Student involvement is very important in lessons, but for effective language learning to take place, lots of listening is needed, so the teacher will have to take a prominent role and talk quite a lot. If we do not supply plenty of TL from our own voices, the computer or the CD, we are letting our students down.

Dylan Wiliam talked a good deal about effective questioning too. This is a tricky one for us, since our questioning is of a very particular type. We ask questions to practise structures and vocabulary as much as to elicit meaning. We should not worry about repetitive drilling and repetition; these are important for the embedding of linguistic competence. In language teaching we exploit the behaviourist dimension more than in other subjects. This is especially true of the early stages. It requires a brisk pace and instant responses, not necessarily a reflective, slow answer.

So, in sum, there are some really good lessons to be learned about formative assessment techniques, but I would suggest that we adapt them to our own personalities and instincts, and that, even more important, we bear in mind what we already know about how language learning takes place.

Comments

  1. Steve, I think your comment about the complexity of questions for more able students is spot on. I love challenging higher-ability students further with extra questions to get them slightly out of their comfort zone and see their brains really engaging, and I love even more watching the proud look on their faces as they figure out something both they and I know is quite difficult, and get the appropriate praise for it.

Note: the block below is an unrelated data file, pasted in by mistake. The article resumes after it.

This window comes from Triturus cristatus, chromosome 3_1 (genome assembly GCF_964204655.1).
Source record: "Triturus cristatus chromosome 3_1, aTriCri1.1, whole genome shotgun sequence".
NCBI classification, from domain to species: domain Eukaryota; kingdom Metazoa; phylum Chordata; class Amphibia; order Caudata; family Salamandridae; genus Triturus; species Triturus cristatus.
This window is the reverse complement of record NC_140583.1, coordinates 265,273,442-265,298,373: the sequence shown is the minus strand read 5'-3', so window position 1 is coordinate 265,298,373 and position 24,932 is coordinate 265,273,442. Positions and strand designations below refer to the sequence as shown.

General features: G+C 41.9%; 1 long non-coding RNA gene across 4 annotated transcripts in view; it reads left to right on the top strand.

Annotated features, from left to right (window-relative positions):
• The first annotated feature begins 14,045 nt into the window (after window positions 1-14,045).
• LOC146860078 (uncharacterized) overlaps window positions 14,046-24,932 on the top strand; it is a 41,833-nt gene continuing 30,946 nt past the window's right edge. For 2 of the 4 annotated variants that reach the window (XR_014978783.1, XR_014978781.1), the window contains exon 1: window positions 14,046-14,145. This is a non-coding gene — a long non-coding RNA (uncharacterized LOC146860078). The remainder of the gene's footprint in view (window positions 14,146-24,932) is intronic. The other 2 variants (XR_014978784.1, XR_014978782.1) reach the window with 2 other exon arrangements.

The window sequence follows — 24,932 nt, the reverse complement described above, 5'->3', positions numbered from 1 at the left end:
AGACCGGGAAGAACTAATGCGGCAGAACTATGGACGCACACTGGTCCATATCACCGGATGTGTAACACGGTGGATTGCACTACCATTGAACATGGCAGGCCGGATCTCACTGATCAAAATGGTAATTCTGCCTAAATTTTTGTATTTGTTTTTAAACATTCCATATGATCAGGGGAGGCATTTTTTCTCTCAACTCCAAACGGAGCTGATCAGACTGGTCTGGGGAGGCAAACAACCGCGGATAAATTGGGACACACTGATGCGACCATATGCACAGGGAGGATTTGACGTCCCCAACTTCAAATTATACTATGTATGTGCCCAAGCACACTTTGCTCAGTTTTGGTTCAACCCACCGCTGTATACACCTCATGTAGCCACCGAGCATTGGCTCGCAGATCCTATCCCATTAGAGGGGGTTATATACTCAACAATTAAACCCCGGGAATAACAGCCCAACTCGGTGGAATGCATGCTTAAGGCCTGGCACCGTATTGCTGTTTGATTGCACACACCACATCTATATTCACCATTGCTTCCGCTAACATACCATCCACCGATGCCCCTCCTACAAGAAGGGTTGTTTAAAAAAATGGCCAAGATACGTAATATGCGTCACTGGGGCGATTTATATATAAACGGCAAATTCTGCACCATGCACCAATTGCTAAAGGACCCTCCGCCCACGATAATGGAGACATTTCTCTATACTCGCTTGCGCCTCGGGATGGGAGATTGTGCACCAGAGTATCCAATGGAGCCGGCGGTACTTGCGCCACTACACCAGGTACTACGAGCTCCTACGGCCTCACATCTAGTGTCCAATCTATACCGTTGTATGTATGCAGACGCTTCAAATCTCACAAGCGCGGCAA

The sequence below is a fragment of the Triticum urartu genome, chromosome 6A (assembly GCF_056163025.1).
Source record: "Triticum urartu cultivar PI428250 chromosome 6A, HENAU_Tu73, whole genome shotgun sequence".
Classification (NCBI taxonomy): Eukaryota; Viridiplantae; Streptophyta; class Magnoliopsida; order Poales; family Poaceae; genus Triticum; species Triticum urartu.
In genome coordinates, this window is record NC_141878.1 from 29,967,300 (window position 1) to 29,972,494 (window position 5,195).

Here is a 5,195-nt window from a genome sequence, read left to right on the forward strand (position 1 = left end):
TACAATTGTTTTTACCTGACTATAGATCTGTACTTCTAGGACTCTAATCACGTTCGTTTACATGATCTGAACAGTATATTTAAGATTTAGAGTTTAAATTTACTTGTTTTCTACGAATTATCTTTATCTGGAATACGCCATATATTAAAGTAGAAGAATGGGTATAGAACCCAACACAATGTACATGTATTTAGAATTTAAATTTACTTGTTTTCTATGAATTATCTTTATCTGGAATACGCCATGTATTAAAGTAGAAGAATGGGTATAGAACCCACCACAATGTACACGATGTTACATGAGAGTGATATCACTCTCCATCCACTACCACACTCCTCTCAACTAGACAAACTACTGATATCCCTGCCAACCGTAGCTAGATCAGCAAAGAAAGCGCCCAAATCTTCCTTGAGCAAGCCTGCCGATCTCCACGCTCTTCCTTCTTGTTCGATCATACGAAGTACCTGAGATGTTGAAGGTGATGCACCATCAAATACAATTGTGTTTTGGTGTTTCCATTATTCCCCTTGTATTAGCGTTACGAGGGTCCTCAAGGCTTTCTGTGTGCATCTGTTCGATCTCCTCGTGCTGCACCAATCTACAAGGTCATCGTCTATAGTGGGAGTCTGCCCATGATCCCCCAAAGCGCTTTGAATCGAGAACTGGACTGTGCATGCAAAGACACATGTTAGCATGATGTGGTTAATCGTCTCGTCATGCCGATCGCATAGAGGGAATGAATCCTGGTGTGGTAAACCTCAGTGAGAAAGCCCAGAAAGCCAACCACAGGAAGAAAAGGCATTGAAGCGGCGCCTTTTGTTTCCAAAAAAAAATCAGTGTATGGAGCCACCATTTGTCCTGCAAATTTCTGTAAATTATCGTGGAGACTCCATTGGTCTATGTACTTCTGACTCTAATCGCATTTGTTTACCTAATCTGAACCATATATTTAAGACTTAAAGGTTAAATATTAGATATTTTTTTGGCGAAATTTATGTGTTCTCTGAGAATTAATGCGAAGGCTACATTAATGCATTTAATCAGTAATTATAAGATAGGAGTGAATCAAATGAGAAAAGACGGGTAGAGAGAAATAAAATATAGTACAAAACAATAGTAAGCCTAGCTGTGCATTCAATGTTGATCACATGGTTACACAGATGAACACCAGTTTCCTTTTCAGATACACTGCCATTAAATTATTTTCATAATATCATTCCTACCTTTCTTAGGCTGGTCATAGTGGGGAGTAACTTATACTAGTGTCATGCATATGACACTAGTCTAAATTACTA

One strategy I used to use (not so much recently) is wait until I had at least 10 hands up. Sometimes I would share that with the class, so they knew I was waiting for more volunteers. Another I still use frequently is asking students to discuss my question in pairs for 20 seconds before I accept an answer - this tends to wake up even the most unresponsive pupils. Good to see that I'm on the right track!

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    1. Thanks for the comment. Yes, I think that technique you mentioned at the end is a good one. Breaks up the lesson a bit, keeping all involved too.

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    2. really very informative information for me and also very helpful.

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  2. Yes, I am re-enthused thank you. I am a returning MFL teacher after a break of 10 years. I am sad to report that Blooms and AfL are still rampant in MFL. I attended a CPD session where the whole room was asked to come up with activities linked to the higher (ie better) order thinking skills... I am teaching a group of 10 adults, they are beginners and need help to do even the most basic tasks. ... I just get the feeling that we are often asked to shoe horn ideas into the MFL classroom that we don't feel in our guts are appropriate or indeed relevant.

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    1. I don’t find Bloom’s very useful and the pyramid is much criticised. AfL, however, is just plain good teaching. Dylan Wiliam now calls it “responsive teaching” which he finds clearer than the term AfL. I agree. AfL meant that teachers got very confused between formative and summative assessment.